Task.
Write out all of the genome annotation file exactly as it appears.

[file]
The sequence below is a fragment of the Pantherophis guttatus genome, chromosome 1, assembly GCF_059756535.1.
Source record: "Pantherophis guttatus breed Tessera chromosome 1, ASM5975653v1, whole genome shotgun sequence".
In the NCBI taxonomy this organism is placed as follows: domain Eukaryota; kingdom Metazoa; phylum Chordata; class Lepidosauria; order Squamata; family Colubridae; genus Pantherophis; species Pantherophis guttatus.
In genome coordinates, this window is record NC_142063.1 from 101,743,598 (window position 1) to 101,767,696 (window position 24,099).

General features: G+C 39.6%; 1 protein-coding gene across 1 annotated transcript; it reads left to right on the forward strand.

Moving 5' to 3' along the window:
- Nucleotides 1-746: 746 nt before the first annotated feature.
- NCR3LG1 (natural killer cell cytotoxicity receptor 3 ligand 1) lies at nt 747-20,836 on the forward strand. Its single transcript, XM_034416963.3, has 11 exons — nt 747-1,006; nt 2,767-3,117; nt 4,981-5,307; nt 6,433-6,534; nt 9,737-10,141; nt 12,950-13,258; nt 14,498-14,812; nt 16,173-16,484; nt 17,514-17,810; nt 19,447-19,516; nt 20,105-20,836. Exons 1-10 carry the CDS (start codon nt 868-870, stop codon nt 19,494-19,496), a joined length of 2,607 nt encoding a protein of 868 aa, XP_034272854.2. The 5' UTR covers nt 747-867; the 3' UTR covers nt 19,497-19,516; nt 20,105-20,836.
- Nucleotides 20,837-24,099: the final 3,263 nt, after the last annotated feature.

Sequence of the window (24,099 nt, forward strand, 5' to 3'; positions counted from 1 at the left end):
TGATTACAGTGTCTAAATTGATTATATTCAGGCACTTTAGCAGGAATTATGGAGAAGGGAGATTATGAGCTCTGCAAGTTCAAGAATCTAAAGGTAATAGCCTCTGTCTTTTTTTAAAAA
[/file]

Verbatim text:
The sequence below is a fragment of the Pantherophis guttatus genome, chromosome 1, assembly GCF_059756535.1.
Source record: "Pantherophis guttatus breed Tessera chromosome 1, ASM5975653v1, whole genome shotgun sequence".
In the NCBI taxonomy this organism is placed as follows: domain Eukaryota; kingdom Metazoa; phylum Chordata; class Lepidosauria; order Squamata; family Colubridae; genus Pantherophis; species Pantherophis guttatus.
In genome coordinates, this window is record NC_142063.1 from 101,743,598 (window position 1) to 101,767,696 (window position 24,099).

General features: G+C 39.6%; 1 protein-coding gene across 1 annotated transcript; it reads left to right on the forward strand.

Moving 5' to 3' along the window:
- Nucleotides 1-746: 746 nt before the first annotated feature.
- NCR3LG1 (natural killer cell cytotoxicity receptor 3 ligand 1) lies at nt 747-20,836 on the forward strand. Its single transcript, XM_034416963.3, has 11 exons — nt 747-1,006; nt 2,767-3,117; nt 4,981-5,307; nt 6,433-6,534; nt 9,737-10,141; nt 12,950-13,258; nt 14,498-14,812; nt 16,173-16,484; nt 17,514-17,810; nt 19,447-19,516; nt 20,105-20,836. Exons 1-10 carry the CDS (start codon nt 868-870, stop codon nt 19,494-19,496), a joined length of 2,607 nt encoding a protein of 868 aa, XP_034272854.2. The 5' UTR covers nt 747-867; the 3' UTR covers nt 19,497-19,516; nt 20,105-20,836.
- Nucleotides 20,837-24,099: the final 3,263 nt, after the last annotated feature.

Sequence of the window (24,099 nt, forward strand, 5' to 3'; positions counted from 1 at the left end):
TGATTACAGTGTCTAAATTGATTATATTCAGGCACTTTAGCAGGAATTATGGAGAAGGGAGATTATGAGCTCTGCAAGTTCAAGAATCTAAAGGTAATAGCCTCTGTCTTTTTTTAAAAA